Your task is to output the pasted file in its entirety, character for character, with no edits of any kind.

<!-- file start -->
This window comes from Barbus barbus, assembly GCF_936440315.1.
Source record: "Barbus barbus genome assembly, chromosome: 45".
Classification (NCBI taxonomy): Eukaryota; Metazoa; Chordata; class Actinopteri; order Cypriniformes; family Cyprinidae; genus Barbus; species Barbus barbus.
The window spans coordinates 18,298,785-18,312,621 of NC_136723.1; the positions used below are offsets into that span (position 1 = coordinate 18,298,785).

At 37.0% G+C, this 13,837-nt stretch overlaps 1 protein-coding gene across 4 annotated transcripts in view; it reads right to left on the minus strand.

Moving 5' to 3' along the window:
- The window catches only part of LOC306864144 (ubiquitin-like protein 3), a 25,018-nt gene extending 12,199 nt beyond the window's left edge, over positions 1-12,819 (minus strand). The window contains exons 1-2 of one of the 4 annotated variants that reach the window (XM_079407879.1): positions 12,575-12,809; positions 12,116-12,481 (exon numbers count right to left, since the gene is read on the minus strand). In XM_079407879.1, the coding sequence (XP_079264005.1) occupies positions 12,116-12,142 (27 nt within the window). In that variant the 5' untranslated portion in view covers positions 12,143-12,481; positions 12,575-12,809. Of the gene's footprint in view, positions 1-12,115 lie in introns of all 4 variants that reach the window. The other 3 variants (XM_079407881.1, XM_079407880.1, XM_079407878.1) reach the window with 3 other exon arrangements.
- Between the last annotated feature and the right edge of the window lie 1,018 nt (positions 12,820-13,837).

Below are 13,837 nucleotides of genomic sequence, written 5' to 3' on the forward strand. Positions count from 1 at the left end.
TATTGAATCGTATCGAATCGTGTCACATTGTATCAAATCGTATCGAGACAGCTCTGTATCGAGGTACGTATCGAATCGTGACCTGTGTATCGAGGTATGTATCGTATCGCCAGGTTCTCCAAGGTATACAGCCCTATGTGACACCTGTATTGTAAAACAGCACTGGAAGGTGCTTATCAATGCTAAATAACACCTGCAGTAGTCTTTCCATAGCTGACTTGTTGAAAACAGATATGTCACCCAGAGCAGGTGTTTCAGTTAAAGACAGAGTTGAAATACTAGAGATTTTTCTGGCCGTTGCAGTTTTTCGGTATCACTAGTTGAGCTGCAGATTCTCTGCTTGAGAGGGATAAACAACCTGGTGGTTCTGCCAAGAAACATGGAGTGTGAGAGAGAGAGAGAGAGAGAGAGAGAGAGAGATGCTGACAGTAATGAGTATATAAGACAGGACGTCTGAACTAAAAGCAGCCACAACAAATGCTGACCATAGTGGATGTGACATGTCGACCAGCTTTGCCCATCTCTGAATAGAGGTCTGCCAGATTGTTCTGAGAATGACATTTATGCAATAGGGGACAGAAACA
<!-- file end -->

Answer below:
This window comes from Barbus barbus, assembly GCF_936440315.1.
Source record: "Barbus barbus genome assembly, chromosome: 45".
Classification (NCBI taxonomy): Eukaryota; Metazoa; Chordata; class Actinopteri; order Cypriniformes; family Cyprinidae; genus Barbus; species Barbus barbus.
The window spans coordinates 18,298,785-18,312,621 of NC_136723.1; the positions used below are offsets into that span (position 1 = coordinate 18,298,785).

At 37.0% G+C, this 13,837-nt stretch overlaps 1 protein-coding gene across 4 annotated transcripts in view; it reads right to left on the minus strand.

Moving 5' to 3' along the window:
- The window catches only part of LOC306864144 (ubiquitin-like protein 3), a 25,018-nt gene extending 12,199 nt beyond the window's left edge, over positions 1-12,819 (minus strand). The window contains exons 1-2 of one of the 4 annotated variants that reach the window (XM_079407879.1): positions 12,575-12,809; positions 12,116-12,481 (exon numbers count right to left, since the gene is read on the minus strand). In XM_079407879.1, the coding sequence (XP_079264005.1) occupies positions 12,116-12,142 (27 nt within the window). In that variant the 5' untranslated portion in view covers positions 12,143-12,481; positions 12,575-12,809. Of the gene's footprint in view, positions 1-12,115 lie in introns of all 4 variants that reach the window. The other 3 variants (XM_079407881.1, XM_079407880.1, XM_079407878.1) reach the window with 3 other exon arrangements.
- Between the last annotated feature and the right edge of the window lie 1,018 nt (positions 12,820-13,837).

Below are 13,837 nucleotides of genomic sequence, written 5' to 3' on the forward strand. Positions count from 1 at the left end.
TATTGAATCGTATCGAATCGTGTCACATTGTATCAAATCGTATCGAGACAGCTCTGTATCGAGGTACGTATCGAATCGTGACCTGTGTATCGAGGTATGTATCGTATCGCCAGGTTCTCCAAGGTATACAGCCCTATGTGACACCTGTATTGTAAAACAGCACTGGAAGGTGCTTATCAATGCTAAATAACACCTGCAGTAGTCTTTCCATAGCTGACTTGTTGAAAACAGATATGTCACCCAGAGCAGGTGTTTCAGTTAAAGACAGAGTTGAAATACTAGAGATTTTTCTGGCCGTTGCAGTTTTTCGGTATCACTAGTTGAGCTGCAGATTCTCTGCTTGAGAGGGATAAACAACCTGGTGGTTCTGCCAAGAAACATGGAGTGTGAGAGAGAGAGAGAGAGAGAGAGAGAGAGAGATGCTGACAGTAATGAGTATATAAGACAGGACGTCTGAACTAAAAGCAGCCACAACAAATGCTGACCATAGTGGATGTGACATGTCGACCAGCTTTGCCCATCTCTGAATAGAGGTCTGCCAGATTGTTCTGAGAATGACATTTATGCAATAGGGGACAGAAACA